Symposium on Physical Geography Features Experts on Environmental Reconstruction
A special event at this year’s AAG annual meeting is the all-day Symposium on Physical Geography, scheduled for Thursday, April 23. The overall goal of the symposium is to facilitate and enhance dialog on emerging developments, challenges, and approaches related to physical geography. Morning oral sessions, organized around the theme “Environmental Reconstruction – A Nexus of Biogeography, Climatology and Geomorphology”, are followed in the afternoon by an extended poster session with over 200 posters on display, and a networking reception and Happy Hour from 4:30 p.m. – 7:30 p.m. All AAG attendees are invited to participate in the Symposium on Physical Geography. Please contact organizers Julie Winkler (winkler [at] msu [dot] edu), Carol Harden (charden [at] utk [dot] edu), or Richard Marston (rmarston [at] ksu [dot] edu) with questions.
The invited speakers for the morning oral sessions are leading experts on environmental reconstruction, whose expertise ranges from the study of past climates, landscapes, and biological systems to the reclamation of altered environments. The speakers and the titles of their presentations are:
Dr. Feddema is professor and chair of the Geography Department at the University of Kansas. He obtained a Ph.D. degree in Climatology from the University of Delaware and his research interest is primarily in studying the processes by which anthropogenic actions affect climate. His current research combines remote sensing, GIS, and modeling to develop datasets to simulate land cover change and other human processes at the Earth’s surface in the National Center for Atmospheric Research (NCAR) Community Climate System Model (CCSM). He has published in a variety of journals including Climate Research, Climate Dynamics, Climatic Change and Science, and was a contributing author to the third and fourth IPCC reports.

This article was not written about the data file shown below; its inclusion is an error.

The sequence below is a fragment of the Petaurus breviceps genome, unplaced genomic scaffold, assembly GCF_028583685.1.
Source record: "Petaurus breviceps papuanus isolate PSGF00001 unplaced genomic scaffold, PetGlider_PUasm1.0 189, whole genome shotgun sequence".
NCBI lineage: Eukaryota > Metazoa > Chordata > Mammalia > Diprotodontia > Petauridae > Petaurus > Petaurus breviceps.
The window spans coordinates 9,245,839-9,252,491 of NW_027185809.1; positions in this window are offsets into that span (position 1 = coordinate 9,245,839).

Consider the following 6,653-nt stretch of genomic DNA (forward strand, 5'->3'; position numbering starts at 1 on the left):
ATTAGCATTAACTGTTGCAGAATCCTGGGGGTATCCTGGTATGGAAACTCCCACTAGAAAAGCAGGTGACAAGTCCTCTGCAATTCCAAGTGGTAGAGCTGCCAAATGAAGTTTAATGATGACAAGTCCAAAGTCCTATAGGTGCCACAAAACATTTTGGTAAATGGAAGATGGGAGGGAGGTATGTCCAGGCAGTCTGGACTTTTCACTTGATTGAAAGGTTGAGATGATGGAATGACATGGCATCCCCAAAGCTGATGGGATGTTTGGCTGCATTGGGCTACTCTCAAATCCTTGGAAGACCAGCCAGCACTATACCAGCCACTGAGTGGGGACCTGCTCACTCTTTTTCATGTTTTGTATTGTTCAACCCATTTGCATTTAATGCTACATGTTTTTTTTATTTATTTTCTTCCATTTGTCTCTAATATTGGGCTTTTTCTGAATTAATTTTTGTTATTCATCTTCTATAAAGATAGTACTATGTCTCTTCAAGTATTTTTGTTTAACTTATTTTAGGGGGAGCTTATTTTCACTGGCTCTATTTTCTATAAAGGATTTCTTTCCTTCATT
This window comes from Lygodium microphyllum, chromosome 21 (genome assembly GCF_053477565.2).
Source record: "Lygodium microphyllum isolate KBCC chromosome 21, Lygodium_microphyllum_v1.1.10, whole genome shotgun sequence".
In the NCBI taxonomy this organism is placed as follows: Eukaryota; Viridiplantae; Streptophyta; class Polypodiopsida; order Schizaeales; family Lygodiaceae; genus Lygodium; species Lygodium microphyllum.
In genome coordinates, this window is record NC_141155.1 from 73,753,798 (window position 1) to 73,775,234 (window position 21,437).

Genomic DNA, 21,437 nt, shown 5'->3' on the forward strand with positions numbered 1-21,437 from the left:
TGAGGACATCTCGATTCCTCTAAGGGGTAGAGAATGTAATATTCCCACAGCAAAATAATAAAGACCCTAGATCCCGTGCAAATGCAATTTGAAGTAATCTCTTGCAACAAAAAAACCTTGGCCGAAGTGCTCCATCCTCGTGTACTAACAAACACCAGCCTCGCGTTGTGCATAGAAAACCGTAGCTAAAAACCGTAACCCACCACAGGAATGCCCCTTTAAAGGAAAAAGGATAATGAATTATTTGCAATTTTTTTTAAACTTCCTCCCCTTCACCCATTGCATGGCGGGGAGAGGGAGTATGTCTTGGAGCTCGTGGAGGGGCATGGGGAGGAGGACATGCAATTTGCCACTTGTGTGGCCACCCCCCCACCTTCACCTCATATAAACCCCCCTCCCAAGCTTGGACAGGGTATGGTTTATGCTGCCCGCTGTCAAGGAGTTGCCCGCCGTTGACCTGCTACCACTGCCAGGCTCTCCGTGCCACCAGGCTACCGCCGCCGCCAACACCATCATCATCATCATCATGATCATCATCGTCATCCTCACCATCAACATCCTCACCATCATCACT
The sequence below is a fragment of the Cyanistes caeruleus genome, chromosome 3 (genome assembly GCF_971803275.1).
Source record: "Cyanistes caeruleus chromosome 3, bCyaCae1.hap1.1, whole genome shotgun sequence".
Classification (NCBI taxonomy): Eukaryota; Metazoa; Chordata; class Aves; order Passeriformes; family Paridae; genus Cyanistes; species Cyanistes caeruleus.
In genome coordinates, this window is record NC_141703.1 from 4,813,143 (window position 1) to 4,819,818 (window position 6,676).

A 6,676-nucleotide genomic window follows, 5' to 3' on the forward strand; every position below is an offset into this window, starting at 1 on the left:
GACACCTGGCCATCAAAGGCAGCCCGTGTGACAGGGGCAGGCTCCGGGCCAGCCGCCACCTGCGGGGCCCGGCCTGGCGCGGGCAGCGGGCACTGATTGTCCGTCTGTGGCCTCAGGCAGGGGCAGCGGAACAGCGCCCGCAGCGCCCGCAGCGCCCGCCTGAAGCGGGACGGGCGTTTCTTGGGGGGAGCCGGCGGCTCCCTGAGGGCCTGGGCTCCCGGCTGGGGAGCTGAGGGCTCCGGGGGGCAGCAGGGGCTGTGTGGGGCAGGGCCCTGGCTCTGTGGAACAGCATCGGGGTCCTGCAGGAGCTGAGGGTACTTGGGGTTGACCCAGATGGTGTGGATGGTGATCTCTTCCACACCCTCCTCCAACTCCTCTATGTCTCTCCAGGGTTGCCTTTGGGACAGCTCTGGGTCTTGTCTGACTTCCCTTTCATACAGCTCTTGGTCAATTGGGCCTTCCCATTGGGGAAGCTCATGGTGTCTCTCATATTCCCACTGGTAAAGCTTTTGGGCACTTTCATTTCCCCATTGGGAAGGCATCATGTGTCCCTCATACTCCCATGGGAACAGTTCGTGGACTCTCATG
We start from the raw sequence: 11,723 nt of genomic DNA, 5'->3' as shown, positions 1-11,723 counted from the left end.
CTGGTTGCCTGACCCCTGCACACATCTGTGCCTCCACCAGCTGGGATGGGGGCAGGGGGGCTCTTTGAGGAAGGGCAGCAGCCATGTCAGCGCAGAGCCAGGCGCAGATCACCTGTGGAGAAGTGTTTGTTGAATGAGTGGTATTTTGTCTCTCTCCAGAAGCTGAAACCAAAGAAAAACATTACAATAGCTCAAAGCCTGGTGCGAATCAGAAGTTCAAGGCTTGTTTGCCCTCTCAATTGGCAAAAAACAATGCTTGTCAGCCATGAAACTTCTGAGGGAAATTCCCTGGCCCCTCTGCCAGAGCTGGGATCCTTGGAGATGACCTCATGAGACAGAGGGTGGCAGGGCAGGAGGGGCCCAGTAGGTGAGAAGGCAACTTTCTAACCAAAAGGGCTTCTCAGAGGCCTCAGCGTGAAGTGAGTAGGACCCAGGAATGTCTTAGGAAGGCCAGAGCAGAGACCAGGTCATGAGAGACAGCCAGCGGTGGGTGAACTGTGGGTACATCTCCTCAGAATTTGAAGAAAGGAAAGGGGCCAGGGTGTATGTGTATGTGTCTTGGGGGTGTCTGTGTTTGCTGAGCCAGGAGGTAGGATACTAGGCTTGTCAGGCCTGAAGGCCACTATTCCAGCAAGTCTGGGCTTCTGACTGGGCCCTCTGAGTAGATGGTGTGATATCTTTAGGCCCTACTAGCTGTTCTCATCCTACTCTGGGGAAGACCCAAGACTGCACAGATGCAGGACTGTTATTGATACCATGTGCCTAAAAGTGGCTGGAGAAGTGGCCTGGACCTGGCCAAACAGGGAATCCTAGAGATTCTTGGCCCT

Dr. Daniels holds a B.S. in Natural Resources from Cornell University, a Masters of Research in Environmental Science from University College of London, England, and a Ph.D. in Physical Geography from the University of Illinois at Urbana-Champaign. Her specialties include fluvial geomorphology and river restoration science and policy, with emphases on in-channel flow hydraulics, large river planform dynamics, human impacts on hydrologic and geomorphic regimes, river restoration assessment, and the interconnections between hydro-geomorphologic and ecological processes in stream ecosystems. She has studied river systems in the Great Plains, Rocky Mountains, Midwest and the Northeast. Her current research program focuses on legacy land use disturbances, effects of grassland grazing and burning treatments on stream morphology and sediment transport dynamics, the effects of forest loss on woody debris dynamics, modeling impacts of climate change on coupled human-watershed systems, and long term research on the hydro-ecological effects of watershed restoration. Before joining the Stroud Water Research Center, she was a tenured professor at Kansas State University.